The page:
Is it Time for Canadians to Update Their Cyberbullying Attitudes?
Photo: Jason Howie
As we continue our trek to become an evermore online culture, the issues our society faces with cyberbullying continue to grow. Since the web is a ubiquitous and necessary part of modern life, there can be no escaping the avenues of communication that are present. When this communication turns negative, it can be near impossible to avoid its scope, and this problem only becomes more relevant with each passing year. With that in mind, it could be time to reexamine or relearn a little about cyberbullying and privacy, to help protect yourself and the people you care about.
What is Cyberbullying?
The act of cyberbullying covers a range of acts, each of which is directed at hurting a specific target. According to UNICEF, this includes acts such as spreading lies about an individual, sending abusive or threatening messages, or impersonating someone through fake accounts. This behavior isn’t new to the internet, but what is new is the number of forms that these acts can take. Fortunately, there are some simple steps included in basic privacy practices that can help mitigate the cyberbullying risk.
As convenient as it can be to keep everything open and connected on social media, this is often a poor choice in terms of privacy. As noted by ExpressVPN, keeping social media accounts unlinked, and using multiple accounts in general, can help users separate the good audience members from the bad. Combined with filtering and turning off locational information, good privacy practices make it more difficult for bad actors to track a person down and otherwise engage in negative behavior.
A Broader Legal Solution
As of 2015, the Protecting Canadians from Online Crime Act is the most modern part of the Canadian criminal code to address the cyberbullying issue, as detailed as Kruse Law. This doesn't just set guidelines on what is and is not acceptable in terms of online interaction, it also introduces punishments for offenders. This includes the seizure of online devices and up to five years in jail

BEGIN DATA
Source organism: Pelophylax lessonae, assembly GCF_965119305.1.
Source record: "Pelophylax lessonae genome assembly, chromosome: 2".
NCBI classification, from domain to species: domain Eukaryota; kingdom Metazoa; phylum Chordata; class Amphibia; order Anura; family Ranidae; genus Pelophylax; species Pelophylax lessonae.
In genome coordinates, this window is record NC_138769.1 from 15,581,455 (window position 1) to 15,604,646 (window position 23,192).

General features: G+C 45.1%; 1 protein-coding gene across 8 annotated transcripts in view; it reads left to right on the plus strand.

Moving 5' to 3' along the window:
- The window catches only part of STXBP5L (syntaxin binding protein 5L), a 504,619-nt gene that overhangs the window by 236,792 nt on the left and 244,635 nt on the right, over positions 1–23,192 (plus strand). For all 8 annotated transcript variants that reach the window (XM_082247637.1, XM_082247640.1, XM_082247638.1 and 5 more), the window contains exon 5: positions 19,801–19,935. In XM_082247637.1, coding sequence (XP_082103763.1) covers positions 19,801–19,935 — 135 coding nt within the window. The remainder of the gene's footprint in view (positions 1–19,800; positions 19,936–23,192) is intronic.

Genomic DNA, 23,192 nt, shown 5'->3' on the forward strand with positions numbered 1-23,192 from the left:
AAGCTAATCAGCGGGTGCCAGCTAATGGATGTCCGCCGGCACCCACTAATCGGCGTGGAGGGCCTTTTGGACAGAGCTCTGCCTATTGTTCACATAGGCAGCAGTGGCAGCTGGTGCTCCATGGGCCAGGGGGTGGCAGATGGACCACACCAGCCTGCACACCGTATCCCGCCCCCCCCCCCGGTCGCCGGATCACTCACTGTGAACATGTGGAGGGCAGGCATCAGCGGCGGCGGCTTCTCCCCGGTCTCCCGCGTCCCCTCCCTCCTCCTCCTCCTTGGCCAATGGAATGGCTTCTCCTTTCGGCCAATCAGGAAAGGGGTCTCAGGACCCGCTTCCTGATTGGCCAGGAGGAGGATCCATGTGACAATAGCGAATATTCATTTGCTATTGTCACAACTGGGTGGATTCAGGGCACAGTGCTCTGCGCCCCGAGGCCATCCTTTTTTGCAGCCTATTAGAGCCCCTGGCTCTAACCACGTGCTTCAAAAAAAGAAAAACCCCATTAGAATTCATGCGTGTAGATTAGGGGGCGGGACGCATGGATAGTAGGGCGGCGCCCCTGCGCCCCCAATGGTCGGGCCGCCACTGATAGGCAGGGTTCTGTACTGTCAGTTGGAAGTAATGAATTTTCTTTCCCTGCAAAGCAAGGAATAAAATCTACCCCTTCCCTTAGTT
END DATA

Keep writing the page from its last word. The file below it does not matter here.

Jail time for extreme cases of cyberbullying is a growing tactic adopted by many countries, most recently in 2022 by Japan. In Japan’s instance, the previous law set a maximum jail time of 30 days for cyberbullying offenses, which has increased to up to one year. There are concerns, however, that Japan’s law is too nebulously defined, and could therefore be dangerous. As noted by lawyer Seiho Cho in a CNN interview, too broad a definition could lead to powerful people like politicians hiding behind the law to shut down dissent.
With each new year bringing new communication apps and levels of real-time access into people’s lives, cyberbullying laws require constant inspection by both lawmakers and the public. Too little attention and negative forces will always find ways to approach their targets. Too much overreach and legitimate criticism of public figures could be stifled. It’s a balancing act, though one which can thankfully be partially addressed by users’ improved security practices. While we can’t predict what the online social sphere will look like a decade from now, we do know that this component will be more important than ever, and it’s better to be proactive rather than let things get out of hand.